Therefore, using video not only solved some of the perceived inefficiencies mentioned above. It also enabled Till to design and track the learning progress of each student by the lectures that they viewed and the online activities they participated in.

Professor Winkler managed to adapt his pedagogical work to this new medium, using the Panopto video recording solution with the university’s learning management system:

“<…> You design the video lectures, you script them, you record them, you can make them as you like. And then you design the online activities, so, you control a lot. And you can see the participation of the students, if they participate. That’s another aspect I learned to like and that I used intensively to give the students feedback.”

Disregarding the fact that it took quite some time to script and record the lectures, he estimates that this effort will pay off in the long run. At least in the case of his course, he feels it’s the right way to go for both him and the students, to create his material once with a high level of quality and then continue to use and reuse it—while improving it gradually—over the coming years.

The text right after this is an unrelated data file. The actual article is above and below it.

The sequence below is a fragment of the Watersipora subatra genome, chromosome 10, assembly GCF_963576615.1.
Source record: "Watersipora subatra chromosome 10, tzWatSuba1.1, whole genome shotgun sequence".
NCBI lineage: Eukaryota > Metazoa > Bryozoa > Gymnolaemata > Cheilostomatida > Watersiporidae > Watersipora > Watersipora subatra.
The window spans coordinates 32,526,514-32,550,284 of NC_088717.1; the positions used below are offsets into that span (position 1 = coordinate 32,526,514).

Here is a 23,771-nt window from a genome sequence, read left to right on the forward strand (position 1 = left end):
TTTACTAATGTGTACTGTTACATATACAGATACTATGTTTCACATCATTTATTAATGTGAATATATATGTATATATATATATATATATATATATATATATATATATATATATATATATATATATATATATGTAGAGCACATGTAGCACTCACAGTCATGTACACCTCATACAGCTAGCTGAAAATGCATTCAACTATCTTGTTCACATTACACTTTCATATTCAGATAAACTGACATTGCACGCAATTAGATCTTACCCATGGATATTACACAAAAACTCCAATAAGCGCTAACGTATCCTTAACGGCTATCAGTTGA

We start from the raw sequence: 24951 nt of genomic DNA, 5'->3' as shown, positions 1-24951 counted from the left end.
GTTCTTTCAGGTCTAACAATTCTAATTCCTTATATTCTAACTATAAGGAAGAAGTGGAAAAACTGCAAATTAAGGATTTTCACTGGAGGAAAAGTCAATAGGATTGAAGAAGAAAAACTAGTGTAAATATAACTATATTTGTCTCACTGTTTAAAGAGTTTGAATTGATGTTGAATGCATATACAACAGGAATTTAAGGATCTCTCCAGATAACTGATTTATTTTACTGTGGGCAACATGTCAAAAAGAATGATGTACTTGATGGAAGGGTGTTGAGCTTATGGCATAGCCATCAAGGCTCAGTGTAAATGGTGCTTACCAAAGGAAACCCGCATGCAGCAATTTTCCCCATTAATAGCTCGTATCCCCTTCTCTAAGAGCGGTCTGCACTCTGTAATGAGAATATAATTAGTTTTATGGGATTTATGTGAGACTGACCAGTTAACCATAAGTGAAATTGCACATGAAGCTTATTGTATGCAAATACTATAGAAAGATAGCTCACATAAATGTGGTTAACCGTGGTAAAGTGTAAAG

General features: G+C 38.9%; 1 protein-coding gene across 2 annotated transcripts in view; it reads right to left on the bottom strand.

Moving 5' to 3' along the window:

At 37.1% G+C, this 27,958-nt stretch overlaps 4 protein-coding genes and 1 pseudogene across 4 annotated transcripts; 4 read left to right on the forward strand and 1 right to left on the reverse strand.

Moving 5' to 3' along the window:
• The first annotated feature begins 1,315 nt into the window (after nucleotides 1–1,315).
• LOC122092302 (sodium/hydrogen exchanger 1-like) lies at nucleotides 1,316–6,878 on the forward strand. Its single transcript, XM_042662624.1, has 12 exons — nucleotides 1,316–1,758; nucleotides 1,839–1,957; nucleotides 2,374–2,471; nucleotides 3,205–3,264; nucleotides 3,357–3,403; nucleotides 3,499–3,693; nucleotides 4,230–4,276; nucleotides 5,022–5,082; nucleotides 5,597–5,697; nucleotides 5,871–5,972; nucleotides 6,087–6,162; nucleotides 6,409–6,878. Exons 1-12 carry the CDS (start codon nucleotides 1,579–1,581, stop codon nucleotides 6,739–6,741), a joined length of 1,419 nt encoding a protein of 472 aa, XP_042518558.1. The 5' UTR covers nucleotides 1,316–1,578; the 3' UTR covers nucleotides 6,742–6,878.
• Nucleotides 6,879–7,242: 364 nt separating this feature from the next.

Students’ Feedback on Online Learning:

Professor Winkler was positively surprised about students’ feedback on his online classes. Responding to the question ‘Was the teacher able to engage me in class?’, students gave quite a good evaluation even though his sessions were provided online. Students felt engaged even though they would see these videos comfortably sitting at home or anywhere else. While reviewing the students’ feedback on the qualitative evaluation, he found most of the comments very encouraging: